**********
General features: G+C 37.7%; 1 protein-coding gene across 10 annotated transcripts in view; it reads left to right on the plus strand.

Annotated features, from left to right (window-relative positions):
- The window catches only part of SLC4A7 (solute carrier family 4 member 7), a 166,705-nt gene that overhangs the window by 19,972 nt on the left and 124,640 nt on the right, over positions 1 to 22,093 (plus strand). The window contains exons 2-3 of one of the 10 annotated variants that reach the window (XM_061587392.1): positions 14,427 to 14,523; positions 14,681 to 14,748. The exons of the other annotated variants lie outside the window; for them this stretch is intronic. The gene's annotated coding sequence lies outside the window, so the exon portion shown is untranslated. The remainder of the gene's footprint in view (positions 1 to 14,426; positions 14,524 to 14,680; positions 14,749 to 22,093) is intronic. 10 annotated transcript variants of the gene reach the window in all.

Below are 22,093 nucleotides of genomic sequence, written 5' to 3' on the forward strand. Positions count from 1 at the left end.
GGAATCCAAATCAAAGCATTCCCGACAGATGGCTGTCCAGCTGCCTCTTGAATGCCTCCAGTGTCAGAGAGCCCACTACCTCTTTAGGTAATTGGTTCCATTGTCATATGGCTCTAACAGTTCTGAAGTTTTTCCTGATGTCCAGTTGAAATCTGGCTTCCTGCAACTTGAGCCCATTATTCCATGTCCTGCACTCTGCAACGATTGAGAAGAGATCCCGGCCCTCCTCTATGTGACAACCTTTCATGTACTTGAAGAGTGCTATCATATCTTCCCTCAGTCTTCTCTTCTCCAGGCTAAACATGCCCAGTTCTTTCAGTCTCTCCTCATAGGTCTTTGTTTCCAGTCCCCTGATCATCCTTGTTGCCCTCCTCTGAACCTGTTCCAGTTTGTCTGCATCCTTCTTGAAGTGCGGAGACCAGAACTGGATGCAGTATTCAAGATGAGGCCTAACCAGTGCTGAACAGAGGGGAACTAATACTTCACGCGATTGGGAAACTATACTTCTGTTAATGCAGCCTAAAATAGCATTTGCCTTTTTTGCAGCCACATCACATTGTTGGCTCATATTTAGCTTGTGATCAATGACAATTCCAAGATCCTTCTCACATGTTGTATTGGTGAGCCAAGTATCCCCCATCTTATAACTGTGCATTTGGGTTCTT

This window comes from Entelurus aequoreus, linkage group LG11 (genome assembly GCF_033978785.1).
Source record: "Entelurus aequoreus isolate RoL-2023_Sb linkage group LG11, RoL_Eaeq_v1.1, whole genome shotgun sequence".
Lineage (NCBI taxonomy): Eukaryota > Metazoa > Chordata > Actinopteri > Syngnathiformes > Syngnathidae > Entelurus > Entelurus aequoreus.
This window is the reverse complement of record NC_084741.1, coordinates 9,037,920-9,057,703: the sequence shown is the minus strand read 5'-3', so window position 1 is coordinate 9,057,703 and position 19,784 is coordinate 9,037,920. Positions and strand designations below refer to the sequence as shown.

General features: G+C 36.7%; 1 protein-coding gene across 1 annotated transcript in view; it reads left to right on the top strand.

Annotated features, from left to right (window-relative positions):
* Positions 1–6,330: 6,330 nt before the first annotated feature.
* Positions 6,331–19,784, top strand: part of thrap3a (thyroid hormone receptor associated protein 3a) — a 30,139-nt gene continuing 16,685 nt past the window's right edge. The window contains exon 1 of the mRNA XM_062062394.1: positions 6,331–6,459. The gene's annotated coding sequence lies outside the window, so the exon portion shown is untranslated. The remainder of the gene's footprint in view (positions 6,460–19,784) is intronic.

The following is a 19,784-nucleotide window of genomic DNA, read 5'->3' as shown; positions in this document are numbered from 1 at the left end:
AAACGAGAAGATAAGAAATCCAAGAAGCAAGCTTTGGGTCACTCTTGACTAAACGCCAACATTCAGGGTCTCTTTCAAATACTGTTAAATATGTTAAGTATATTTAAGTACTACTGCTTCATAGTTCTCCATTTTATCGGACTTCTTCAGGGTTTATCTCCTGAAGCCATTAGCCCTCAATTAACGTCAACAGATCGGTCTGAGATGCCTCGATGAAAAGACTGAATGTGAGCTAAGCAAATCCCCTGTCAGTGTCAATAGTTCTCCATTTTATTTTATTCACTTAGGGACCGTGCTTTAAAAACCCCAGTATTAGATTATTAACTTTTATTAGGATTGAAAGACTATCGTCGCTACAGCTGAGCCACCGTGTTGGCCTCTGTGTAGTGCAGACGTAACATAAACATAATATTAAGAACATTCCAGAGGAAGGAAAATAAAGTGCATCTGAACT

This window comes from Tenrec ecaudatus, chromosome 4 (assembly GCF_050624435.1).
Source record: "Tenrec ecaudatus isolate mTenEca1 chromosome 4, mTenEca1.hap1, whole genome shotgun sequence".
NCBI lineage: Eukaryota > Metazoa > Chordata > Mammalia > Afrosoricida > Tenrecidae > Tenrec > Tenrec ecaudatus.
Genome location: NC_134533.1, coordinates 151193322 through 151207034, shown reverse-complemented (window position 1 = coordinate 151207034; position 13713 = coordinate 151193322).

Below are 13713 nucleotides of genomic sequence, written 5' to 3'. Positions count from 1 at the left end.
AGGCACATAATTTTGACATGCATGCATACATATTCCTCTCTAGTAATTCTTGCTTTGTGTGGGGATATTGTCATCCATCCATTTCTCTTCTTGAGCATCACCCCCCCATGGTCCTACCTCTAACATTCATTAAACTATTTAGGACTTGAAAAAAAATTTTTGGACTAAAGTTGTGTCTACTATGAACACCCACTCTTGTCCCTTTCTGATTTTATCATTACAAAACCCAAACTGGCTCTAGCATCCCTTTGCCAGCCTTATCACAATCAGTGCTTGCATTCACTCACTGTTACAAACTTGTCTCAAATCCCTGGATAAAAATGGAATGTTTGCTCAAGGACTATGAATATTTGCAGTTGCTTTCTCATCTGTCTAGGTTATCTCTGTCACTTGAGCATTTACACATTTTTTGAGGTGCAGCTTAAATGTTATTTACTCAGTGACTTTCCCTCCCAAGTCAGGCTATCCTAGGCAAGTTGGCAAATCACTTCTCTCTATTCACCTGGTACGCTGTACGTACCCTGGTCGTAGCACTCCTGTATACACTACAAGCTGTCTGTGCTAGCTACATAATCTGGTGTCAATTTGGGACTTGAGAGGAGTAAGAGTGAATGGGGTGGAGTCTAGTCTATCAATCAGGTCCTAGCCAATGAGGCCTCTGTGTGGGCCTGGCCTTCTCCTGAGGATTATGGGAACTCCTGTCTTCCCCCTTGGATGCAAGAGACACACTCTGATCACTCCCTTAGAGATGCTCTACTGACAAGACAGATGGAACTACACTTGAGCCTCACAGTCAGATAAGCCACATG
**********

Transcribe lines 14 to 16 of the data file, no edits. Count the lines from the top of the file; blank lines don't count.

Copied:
The following is a 19,784-nucleotide window of genomic DNA, read 5'->3' as shown; positions in this document are numbered from 1 at the left end:
AAACGAGAAGATAAGAAATCCAAGAAGCAAGCTTTGGGTCACTCTTGACTAAACGCCAACATTCAGGGTCTCTTTCAAATACTGTTAAATATGTTAAGTATATTTAAGTACTACTGCTTCATAGTTCTCCATTTTATCGGACTTCTTCAGGGTTTATCTCCTGAAGCCATTAGCCCTCAATTAACGTCAACAGATCGGTCTGAGATGCCTCGATGAAAAGACTGAATGTGAGCTAAGCAAATCCCCTGTCAGTGTCAATAGTTCTCCATTTTATTTTATTCACTTAGGGACCGTGCTTTAAAAACCCCAGTATTAGATTATTAACTTTTATTAGGATTGAAAGACTATCGTCGCTACAGCTGAGCCACCGTGTTGGCCTCTGTGTAGTGCAGACGTAACATAAACATAATATTAAGAACATTCCAGAGGAAGGAAAATAAAGTGCATCTGAACT

This window comes from Tenrec ecaudatus, chromosome 4 (assembly GCF_050624435.1).